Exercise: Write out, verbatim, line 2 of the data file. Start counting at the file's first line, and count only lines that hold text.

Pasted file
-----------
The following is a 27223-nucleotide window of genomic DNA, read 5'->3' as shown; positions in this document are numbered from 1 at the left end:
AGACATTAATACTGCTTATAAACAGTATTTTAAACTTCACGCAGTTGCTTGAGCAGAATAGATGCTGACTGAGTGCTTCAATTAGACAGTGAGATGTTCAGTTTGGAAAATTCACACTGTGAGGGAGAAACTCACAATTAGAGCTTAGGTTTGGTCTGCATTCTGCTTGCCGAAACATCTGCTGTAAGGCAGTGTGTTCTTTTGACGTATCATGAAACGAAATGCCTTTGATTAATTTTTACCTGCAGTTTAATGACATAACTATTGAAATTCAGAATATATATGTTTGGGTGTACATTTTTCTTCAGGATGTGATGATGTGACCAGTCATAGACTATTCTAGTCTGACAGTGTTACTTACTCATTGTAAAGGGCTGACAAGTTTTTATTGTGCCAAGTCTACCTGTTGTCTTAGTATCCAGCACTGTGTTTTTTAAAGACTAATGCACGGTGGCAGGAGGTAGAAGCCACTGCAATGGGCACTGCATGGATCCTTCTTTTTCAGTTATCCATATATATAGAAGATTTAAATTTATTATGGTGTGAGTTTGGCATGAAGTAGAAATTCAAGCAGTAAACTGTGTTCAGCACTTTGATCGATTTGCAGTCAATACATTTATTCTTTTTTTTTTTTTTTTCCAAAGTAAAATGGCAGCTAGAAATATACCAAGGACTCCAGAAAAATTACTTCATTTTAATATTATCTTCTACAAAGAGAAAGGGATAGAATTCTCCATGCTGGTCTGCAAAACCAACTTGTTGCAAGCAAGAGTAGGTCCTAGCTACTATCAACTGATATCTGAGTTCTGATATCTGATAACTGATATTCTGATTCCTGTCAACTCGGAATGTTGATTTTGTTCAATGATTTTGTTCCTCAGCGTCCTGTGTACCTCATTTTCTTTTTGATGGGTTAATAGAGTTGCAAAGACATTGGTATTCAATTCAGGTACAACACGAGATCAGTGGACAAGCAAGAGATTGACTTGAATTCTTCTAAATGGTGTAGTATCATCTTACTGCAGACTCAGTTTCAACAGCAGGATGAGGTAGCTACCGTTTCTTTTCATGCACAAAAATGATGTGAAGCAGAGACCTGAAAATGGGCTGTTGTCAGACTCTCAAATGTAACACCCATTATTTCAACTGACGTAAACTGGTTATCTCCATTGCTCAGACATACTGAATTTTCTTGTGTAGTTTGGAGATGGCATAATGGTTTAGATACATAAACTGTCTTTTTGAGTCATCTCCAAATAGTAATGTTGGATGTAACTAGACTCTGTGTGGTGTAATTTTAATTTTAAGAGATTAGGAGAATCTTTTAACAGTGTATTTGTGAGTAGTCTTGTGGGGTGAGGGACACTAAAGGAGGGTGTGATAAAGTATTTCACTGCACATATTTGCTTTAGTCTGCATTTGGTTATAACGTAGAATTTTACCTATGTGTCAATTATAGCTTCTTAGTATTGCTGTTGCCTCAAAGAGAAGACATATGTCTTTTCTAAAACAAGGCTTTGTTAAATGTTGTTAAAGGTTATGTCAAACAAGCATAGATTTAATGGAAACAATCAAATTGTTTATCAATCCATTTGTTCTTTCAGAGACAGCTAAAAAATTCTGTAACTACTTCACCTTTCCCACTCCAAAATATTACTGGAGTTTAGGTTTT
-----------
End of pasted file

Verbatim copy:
AGACATTAATACTGCTTATAAACAGTATTTTAAACTTCACGCAGTTGCTTGAGCAGAATAGATGCTGACTGAGTGCTTCAATTAGACAGTGAGATGTTCAGTTTGGAAAATTCACACTGTGAGGGAGAAACTCACAATTAGAGCTTAGGTTTGGTCTGCATTCTGCTTGCCGAAACATCTGCTGTAAGGCAGTGTGTTCTTTTGACGTATCATGAAACGAAATGCCTTTGATTAATTTTTACCTGCAGTTTAATGACATAACTATTGAAATTCAGAATATATATGTTTGGGTGTACATTTTTCTTCAGGATGTGATGATGTGACCAGTCATAGACTATTCTAGTCTGACAGTGTTACTTACTCATTGTAAAGGGCTGACAAGTTTTTATTGTGCCAAGTCTACCTGTTGTCTTAGTATCCAGCACTGTGTTTTTTAAAGACTAATGCACGGTGGCAGGAGGTAGAAGCCACTGCAATGGGCACTGCATGGATCCTTCTTTTTCAGTTATCCATATATATAGAAGATTTAAATTTATTATGGTGTGAGTTTGGCATGAAGTAGAAATTCAAGCAGTAAACTGTGTTCAGCACTTTGATCGATTTGCAGTCAATACATTTATTCTTTTTTTTTTTTTTTTCCAAAGTAAAATGGCAGCTAGAAATATACCAAGGACTCCAGAAAAATTACTTCATTTTAATATTATCTTCTACAAAGAGAAAGGGATAGAATTCTCCATGCTGGTCTGCAAAACCAACTTGTTGCAAGCAAGAGTAGGTCCTAGCTACTATCAACTGATATCTGAGTTCTGATATCTGATAACTGATATTCTGATTCCTGTCAACTCGGAATGTTGATTTTGTTCAATGATTTTGTTCCTCAGCGTCCTGTGTACCTCATTTTCTTTTTGATGGGTTAATAGAGTTGCAAAGACATTGGTATTCAATTCAGGTACAACACGAGATCAGTGGACAAGCAAGAGATTGACTTGAATTCTTCTAAATGGTGTAGTATCATCTTACTGCAGACTCAGTTTCAACAGCAGGATGAGGTAGCTACCGTTTCTTTTCATGCACAAAAATGATGTGAAGCAGAGACCTGAAAATGGGCTGTTGTCAGACTCTCAAATGTAACACCCATTATTTCAACTGACGTAAACTGGTTATCTCCATTGCTCAGACATACTGAATTTTCTTGTGTAGTTTGGAGATGGCATAATGGTTTAGATACATAAACTGTCTTTTTGAGTCATCTCCAAATAGTAATGTTGGATGTAACTAGACTCTGTGTGGTGTAATTTTAATTTTAAGAGATTAGGAGAATCTTTTAACAGTGTATTTGTGAGTAGTCTTGTGGGGTGAGGGACACTAAAGGAGGGTGTGATAAAGTATTTCACTGCACATATTTGCTTTAGTCTGCATTTGGTTATAACGTAGAATTTTACCTATGTGTCAATTATAGCTTCTTAGTATTGCTGTTGCCTCAAAGAGAAGACATATGTCTTTTCTAAAACAAGGCTTTGTTAAATGTTGTTAAAGGTTATGTCAAACAAGCATAGATTTAATGGAAACAATCAAATTGTTTATCAATCCATTTGTTCTTTCAGAGACAGCTAAAAAATTCTGTAACTACTTCACCTTTCCCACTCCAAAATATTACTGGAGTTTAGGTTTT